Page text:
Tuesday, August 15, 2006
Updated: August 17, 3:21 PM ET
Confessions of a simulated mind
By Jonah Keri
Special to Page 2
Would you miss the birth of your first-born child because of your fantasy league? Of course not. Neither would Chris Blake.
An avid player of Strat-O-Matic baseball, Blake has participated in all kinds of leagues since childhood. He'll go to great lengths to play his favorite simulation baseball game -- traveling great distances to roll dice and wield fistfuls of player cards, or whiling away hours, even days, on the computer playing Strat online. But Blake draws the line at missing the birth of his first-born.
His second-born, on the other hand
"I was playing in my third season in the World League back in 1993 and my wife and I were expecting our second child, due at any time," Blake said. "The league was gathered for a Strat-fest to try to finish up the season, playing three concurrent games head-to-head in two rooms, while my wife was over visiting her family. My team, the Minnesota Mooses -- the defending AL champs -- was near the top of the standings behind the pitching of Dennis Martinez and the unlikely home runs of right fielder Joe Orsulak. With three games to go, Minnesota was playing the Boston Red Sox and their wily owner, Mike Forsyth. At another table, the second-place team was playing their season-ending series, and Minnesota held a one-game lead. Game 1 for both three-game series resulted in wins for both front-runners. Minnesota needed one win in the next two to guarantee at least a tie for the lead.
"During the fifth inning, with Minnesota ahead 6-1, a call came -- the baby was coming," Blake continued. "I rolled the dice. Mike said, 'Aren't you going?!' Having been through this just the previous year with my oldest, I wasn't worried. 'I'm ahead,' I told him. Mike picked up the pace. No more shaking the dice for 10 seconds, no more fan reaction to each play, no bullpen contemplation. While on the other table the second-place team was ahead, I finished Mike off.
|Part of the game screen for Dynasty League Baseball, one of several simulation games on the market.|
"'You going now?'
"'I have one game left,' I told him. Mike sat on the edge of his stack of Boston phone books and played faster (he likes the added height for intimidation). Game 80, the last of the season, started. Due to innings concerns, Minnesota had Joe Boever on the mound. Halfway through the game, at the other table, the second-place team lost their Game 79. Season over -- Minnesota wins their second of four consecutive AL pennants."
Finally, Blake had clinched his coveted division title and was free to run to his wife's side for the birth of his child. Of course, his game was only in the sixth inning. No way was he going to leave without finishing the season.
Twenty minutes later, Blake pulled up to his in-laws' house to take his wife -- well into labor by now -- to the hospital. Six hours after that, little Daniel Blake was born. Like any baseball-loving dad, Papa Blake immediately began watching his son intently, looking for signs of future ability. Yup -- the kid was left-handed.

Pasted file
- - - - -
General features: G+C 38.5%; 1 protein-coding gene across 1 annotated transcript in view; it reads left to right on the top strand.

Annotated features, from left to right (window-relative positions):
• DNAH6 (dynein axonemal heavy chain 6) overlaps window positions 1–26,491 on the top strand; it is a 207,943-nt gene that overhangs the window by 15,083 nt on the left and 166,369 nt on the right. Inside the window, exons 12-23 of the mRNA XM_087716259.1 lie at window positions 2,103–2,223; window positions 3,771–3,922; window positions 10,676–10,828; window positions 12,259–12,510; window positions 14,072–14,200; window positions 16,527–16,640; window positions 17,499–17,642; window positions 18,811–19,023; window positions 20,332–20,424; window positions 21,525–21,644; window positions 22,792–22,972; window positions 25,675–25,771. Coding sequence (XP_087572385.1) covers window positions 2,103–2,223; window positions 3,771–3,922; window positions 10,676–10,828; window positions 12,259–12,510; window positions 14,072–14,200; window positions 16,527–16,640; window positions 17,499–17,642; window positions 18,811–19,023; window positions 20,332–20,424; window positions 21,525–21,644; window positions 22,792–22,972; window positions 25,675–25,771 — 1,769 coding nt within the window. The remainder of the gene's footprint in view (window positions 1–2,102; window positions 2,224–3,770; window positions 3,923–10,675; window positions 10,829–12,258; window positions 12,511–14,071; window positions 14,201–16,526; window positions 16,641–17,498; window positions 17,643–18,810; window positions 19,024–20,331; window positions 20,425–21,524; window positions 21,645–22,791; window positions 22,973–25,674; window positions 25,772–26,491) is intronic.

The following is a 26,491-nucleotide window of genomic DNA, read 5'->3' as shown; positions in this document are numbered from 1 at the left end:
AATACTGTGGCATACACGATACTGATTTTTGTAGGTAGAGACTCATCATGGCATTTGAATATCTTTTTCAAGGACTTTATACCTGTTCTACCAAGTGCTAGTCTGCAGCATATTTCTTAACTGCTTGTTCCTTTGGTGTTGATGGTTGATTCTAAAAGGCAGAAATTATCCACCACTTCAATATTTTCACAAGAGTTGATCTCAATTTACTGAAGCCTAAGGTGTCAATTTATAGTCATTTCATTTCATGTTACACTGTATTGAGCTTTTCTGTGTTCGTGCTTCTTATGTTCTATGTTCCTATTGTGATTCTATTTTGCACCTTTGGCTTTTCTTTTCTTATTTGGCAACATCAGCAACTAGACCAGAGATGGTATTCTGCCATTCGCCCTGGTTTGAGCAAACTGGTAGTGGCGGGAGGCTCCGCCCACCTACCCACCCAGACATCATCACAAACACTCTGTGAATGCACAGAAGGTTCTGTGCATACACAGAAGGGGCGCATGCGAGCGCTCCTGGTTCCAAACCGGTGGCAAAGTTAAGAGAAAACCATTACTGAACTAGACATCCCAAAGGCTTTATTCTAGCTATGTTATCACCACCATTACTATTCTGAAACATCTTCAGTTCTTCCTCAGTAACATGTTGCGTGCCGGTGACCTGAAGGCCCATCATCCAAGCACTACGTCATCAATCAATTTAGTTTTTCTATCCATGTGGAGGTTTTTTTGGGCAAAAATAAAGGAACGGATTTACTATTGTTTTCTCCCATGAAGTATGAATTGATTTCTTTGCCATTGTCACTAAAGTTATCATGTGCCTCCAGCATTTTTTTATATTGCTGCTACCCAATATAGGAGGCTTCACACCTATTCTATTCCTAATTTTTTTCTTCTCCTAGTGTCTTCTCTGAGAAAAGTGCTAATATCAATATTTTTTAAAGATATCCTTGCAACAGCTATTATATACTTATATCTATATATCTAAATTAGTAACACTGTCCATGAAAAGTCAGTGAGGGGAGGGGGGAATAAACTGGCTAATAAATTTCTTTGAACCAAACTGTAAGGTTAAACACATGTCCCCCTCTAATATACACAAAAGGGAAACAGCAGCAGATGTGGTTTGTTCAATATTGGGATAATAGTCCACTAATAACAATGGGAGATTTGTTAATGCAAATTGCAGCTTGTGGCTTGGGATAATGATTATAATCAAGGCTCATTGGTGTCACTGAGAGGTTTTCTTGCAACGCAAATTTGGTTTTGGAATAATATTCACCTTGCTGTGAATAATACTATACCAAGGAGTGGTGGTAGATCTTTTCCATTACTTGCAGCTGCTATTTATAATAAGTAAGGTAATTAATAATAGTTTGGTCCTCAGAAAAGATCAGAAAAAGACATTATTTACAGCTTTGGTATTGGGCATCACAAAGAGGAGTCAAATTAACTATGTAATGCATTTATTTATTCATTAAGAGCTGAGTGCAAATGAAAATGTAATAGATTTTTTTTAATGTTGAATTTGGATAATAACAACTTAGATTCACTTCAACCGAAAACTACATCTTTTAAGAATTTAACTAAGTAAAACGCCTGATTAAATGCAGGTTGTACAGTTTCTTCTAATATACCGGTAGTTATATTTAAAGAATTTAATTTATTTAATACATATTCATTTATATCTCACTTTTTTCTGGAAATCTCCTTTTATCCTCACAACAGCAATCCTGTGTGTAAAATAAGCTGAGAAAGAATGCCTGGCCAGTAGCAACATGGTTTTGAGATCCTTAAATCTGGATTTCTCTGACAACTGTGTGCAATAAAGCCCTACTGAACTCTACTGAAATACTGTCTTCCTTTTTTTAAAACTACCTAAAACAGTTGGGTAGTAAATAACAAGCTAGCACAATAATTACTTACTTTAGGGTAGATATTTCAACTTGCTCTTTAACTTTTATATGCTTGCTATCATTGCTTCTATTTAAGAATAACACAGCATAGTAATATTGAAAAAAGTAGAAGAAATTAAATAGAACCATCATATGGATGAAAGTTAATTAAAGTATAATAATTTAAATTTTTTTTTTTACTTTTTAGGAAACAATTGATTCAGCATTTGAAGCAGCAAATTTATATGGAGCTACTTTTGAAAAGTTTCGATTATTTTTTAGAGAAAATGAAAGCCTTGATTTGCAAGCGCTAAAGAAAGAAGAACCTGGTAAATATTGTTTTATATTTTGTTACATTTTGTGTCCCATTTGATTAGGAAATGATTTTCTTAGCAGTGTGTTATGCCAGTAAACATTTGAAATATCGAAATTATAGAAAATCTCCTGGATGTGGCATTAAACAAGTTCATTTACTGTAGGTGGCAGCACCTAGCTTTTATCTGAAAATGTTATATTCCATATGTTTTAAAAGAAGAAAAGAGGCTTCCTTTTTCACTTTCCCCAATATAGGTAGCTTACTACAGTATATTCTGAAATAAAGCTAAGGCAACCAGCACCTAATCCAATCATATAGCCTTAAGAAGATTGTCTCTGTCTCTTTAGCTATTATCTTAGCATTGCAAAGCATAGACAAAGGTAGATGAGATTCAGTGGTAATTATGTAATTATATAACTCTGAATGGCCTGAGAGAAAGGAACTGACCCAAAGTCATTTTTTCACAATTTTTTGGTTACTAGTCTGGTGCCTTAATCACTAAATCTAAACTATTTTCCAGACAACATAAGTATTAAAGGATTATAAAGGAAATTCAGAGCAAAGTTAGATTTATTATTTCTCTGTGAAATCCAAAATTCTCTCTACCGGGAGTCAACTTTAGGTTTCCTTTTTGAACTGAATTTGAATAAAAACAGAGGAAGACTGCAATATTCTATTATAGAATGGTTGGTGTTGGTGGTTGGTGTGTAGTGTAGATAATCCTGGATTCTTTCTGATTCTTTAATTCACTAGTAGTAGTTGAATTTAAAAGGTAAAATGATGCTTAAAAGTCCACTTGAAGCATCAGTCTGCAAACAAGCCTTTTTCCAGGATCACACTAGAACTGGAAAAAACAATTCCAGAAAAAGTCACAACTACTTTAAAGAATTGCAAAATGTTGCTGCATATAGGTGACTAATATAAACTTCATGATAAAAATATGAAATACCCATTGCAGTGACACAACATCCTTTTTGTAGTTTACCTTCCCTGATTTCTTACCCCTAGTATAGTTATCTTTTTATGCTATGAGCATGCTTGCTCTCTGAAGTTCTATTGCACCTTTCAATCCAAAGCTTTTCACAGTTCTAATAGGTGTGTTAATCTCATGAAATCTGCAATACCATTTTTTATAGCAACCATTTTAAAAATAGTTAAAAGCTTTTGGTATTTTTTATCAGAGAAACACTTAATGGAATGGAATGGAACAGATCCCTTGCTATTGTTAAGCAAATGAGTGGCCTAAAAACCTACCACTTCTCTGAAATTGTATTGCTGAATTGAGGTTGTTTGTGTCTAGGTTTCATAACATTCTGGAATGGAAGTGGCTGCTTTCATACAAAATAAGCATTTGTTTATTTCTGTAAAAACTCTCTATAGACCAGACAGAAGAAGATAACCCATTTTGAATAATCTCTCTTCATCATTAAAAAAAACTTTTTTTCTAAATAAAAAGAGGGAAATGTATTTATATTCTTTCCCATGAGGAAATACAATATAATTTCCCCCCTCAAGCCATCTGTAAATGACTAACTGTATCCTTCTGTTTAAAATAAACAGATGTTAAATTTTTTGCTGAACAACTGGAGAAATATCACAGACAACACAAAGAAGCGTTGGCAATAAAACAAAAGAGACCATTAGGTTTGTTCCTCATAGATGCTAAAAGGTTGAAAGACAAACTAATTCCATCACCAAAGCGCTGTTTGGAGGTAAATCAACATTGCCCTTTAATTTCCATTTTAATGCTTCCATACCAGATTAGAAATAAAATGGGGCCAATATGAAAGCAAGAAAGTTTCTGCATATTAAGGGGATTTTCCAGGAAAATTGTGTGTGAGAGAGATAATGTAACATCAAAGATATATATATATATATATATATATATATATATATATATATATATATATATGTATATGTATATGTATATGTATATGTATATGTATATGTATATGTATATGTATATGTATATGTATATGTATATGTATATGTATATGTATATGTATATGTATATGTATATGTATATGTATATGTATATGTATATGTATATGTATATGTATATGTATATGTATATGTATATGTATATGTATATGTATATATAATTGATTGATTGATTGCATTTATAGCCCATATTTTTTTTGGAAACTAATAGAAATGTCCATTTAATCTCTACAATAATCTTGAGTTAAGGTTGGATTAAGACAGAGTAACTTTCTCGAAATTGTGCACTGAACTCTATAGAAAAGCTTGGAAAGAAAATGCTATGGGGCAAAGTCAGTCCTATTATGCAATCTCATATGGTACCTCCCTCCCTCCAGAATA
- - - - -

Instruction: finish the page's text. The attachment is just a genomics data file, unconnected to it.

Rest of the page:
Blake's story is the tip of the iceberg when it comes to explaining the obsession players have for simulation sports leagues. Traditional fantasy or rotisserie baseball makes things simple for players by converting different elements of the game -- wins, saves, batting average, stolen bases -- into points. Sim leagues go way beyond that. More realistic than typical roto leagues, a sim league such as Strat-O-Matic, Diamond Mind, Scoresheet, APBA or Dynasty League requires players to know just about everything about how to run a ballclub. Defense matters. Learning how to build a complete bullpen, from mop-up man to closer, matters. Sim players also must consider ballpark effects, pitcher fatigue, the value of a strong bench and the importance of platoons, to name a few key elements.
That can lead to behavior that borders on
bizarre? Obsessive? Insane?
There's the story of the guy who got so mad at his struggling ace reliever that, after blowing a save in a Strat playoff game, he flushed his closer's card down the toilet.
Then there was the first Southern Maine Strat-O-Matic League game played under the lights. In the summer of 1976, Henry Vance and Rene Custeau played a game in a parking lot directly across from the Vance family's house. Things were going smoothly until the fifth inning, when Vance fired his dice too far. They bounced away to the portion of the lot not lit by streetlights, into complete darkness. The two players searched by flashlight for half an hour before the game was called
due to lost dice.
Two Strat-playing friends recently drove to Halifax, Nova Scotia, to take part in their league draft. When Kenn Yanefski and his friend Scott reached the Canadian border driving up from Maine, they hit a snag. Neither Kenn nor Scott could remember the name of the hotel where they were staying. The border guard, suspicious, demanded to see the directions sheet they'd printed out for the hotel, then asked the two travelers for the purpose of their visit. Kenn and Scott proceeded to explain what Strat-O-Matic was, and how a Strat draft worked. After a few minutes, the exasperated guard threw up his hands and rushed them through the gate -- he couldn't bear to hear any more.
Former major leaguer Doug Glanville was an avid Strat-head even during his playing days. One day, incensed, he called Strat-O-Matic's offices to complain. Seems the fleet-footed center fielder felt his defensive ratings were too low.
Dan Lee of Columbus, Ohio, says he spent hundreds of hours compiling the history of his historical Strat league, eventually producing a 665-page book. An actual book, available for purchase. With binding, covers and everything. The book has a batter register, pitcher register, lifetime totals for every player in league history, career league leaders, a trade register detailing every trade made in the past eight years (including gems such as Stan Belinda for Bobo Newsom), season capsules for all 12 years of league play, and single-season and career franchise records. (The book's available for free purchase or download here. Really.)
The genesis of simulation baseball dates back to simple tabletop games in the 19th century. According to an article in Frank Leslie's Illustrated Newspaper, devotees in New York played a game called "Parlour Base-Ball" that used coins on a solid wooden board to represent in-game action. By the end of the 19th century, gamers used rudimentary baseball cards as a proxy for individual players.